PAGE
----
How Do Urodynamics Findings Influence the Treatment of the Typical Patient With Overactive Bladder?
- 301 Downloads
Overactive bladder (OAB) is a clinical symptom complex whose hallmark is the symptom of urinary urgency, usually accompanied by frequency and nocturia, with or without urgency incontinence. Historically, urodynamics (UDS) evaluation has not been recommended in the initial evaluation of OAB, since it is defined primarily by clinical symptoms. As the pathophysiology of the OAB complex has become more clearly elucidated from recent studies, the role of UDS has again become a topic of discussion as a tool that can provide objective data to reflect these new findings. The utility of UDS in the diagnosis and treatment of OAB is still evolving, but in certain clinical scenarios, especially when empiric treatment has failed, it can provide definitive information that can identify associated pathologies and/or alter the treatment course. Herein, we will discuss the current literature regarding use of UDS in OAB patients and offer our own opinions as to its use.
KeywordsUrinary bladder Overactive bladder Urodynamics Hypersensitivity Bladder outlet obstruction Detrusor overactivity Urgency Lower urinary tract symptoms Sensory Motor Nocturia Classification Lower urinary tract symptoms
Papers of particular interest, published recently, have been highlighted as: • Of importance •• Of major importance
- 2.Coyne KS, Sexton CC, Irwin DE, et al. The impact of overactive bladder, incontinence and other lower urinary tract symptoms on quality of life, work productivity, sexuality and emotional well-being in men and women: results from the EPIC study. BJU Int. 2008;101(11):1388–95.PubMedCrossRefGoogle Scholar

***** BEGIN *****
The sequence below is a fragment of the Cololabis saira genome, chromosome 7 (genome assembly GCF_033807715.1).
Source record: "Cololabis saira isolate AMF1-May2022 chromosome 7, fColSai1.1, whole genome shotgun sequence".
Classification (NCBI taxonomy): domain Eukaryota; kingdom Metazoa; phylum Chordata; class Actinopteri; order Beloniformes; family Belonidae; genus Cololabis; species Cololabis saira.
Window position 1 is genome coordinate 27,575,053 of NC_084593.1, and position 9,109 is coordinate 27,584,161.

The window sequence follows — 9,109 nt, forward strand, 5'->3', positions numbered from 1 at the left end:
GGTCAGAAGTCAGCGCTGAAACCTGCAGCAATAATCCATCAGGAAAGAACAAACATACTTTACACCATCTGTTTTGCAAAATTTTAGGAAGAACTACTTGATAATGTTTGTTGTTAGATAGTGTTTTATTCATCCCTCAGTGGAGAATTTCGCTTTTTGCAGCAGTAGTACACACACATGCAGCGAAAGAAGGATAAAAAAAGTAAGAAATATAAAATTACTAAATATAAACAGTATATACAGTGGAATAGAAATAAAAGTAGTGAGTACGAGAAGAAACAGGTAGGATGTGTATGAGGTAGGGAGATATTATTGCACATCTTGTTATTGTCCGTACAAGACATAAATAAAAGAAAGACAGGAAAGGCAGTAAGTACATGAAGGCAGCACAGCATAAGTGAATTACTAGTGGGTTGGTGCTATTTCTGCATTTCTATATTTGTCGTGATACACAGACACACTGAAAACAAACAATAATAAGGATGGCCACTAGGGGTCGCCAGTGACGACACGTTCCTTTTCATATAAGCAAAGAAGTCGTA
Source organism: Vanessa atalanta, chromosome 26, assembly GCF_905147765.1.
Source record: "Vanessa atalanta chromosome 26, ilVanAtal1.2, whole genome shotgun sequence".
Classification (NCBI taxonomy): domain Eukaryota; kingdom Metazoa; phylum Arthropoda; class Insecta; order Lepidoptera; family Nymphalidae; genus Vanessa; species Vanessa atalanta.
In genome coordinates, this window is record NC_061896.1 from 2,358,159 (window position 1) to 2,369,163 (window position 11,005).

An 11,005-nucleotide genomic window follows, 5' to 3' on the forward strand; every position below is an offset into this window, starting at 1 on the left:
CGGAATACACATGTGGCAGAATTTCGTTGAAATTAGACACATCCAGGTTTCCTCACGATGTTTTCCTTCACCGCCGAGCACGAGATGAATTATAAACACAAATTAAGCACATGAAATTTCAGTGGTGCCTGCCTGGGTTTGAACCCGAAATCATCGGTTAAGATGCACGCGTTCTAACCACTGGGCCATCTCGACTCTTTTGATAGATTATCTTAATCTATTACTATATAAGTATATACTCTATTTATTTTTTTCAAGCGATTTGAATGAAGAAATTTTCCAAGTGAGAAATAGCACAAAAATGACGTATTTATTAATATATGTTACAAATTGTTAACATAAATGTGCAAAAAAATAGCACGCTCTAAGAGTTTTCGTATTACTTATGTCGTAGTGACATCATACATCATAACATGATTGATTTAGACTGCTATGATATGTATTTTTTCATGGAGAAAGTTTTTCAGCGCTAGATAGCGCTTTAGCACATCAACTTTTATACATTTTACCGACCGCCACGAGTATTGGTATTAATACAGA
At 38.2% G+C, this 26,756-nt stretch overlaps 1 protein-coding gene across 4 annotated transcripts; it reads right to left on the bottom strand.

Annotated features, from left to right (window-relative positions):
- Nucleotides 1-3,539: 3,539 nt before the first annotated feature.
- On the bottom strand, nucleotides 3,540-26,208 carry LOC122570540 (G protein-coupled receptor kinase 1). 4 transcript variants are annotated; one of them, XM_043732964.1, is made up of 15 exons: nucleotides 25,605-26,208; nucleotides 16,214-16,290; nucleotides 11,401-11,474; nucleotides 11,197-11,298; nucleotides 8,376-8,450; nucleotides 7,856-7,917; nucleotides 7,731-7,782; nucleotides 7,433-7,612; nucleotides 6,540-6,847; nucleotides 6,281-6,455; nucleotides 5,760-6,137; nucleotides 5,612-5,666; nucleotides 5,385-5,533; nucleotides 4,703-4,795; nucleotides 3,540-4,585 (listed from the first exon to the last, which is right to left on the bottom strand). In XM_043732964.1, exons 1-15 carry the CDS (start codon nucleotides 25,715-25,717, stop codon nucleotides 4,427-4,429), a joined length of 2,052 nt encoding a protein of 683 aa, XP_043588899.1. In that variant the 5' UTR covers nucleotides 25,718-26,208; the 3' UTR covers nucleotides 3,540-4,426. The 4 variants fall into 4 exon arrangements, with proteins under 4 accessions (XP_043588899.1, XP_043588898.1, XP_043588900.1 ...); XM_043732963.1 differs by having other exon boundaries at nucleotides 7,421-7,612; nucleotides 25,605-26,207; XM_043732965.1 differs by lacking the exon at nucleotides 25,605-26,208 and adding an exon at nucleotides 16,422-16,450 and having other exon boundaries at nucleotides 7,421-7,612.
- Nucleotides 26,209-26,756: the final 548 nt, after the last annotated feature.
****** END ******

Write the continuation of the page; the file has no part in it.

- 14.• Guralnick ML, Grimsley G, Liss M, et al. Objective differences between overactive bladder patients with and without urodynamically proven detrusor overactivity. Int Urogynecol J. 2010;21:325-329. This study presents a review of 146 women with overactive bladder to distinguish patients with and without urodynamic detrusor overactivity. On urodynamics, patients with detrusor overactivity were found to have abnormal sensation with strong desire and urgency at much lower bladder volumes, suggesting that there are objective differences between the two groups. Google Scholar
- 22.Te A, Ghafar MA, OStad E, et al. Nomogram and urodynamic predictors of urinary retention in men with BPH and bladder outlet obstruction [Abstract]. Presented at the American Urological Association Annual Meeting. Anaheim, CA: June 2-7, 2001;1996.Google Scholar
- 23.• Blaivas JG, Marks BK, Weiss JP, et al. Differential diagnosis of overactive bladder in men. J Urol 2009;182:2814-2817. This is a descriptive study that highlights the coexisting pathological conditions in men with overactive bladder. Many underlying urologic pathologies contribute to overactive bladder symptoms, and the authors stressed that a more complete knowledge of differential diagnosis in this patient population should improve treatment success. Overactive bladder should be considered to be a symptom complex, not a syndrome. Google Scholar
- 28.Chou EC, Flisser AJ, Panagopoulos G, et al. Effective treatment for mixed urinary incontinence with a pubovaginal sling. J. Urol. 2003;170: 494–497, 2003Google Scholar
- 30.•• Winters CJ, Dmochowski RR, Goldman HB, et al.: American Urological Association Guideline on Adult Urodynamics, Linthicum, MD. American Urological Association (AUA)/Society of Urodynamics, Female Pelvic Medicine & Urogenital Reconstruction (SUFU); 2012. This latest guideline represents a systematic review of literature in the appropriate selection of urodynamics in characterization of complex lower urinary tract symptoms and voiding dysfunction. Peer reviewed publications relevant to the use of urodynamics in diagnosis, management, and prognosis were analyzed, yielding 393 studies after pre-determined inclusion/exclusion criteria. Google Scholar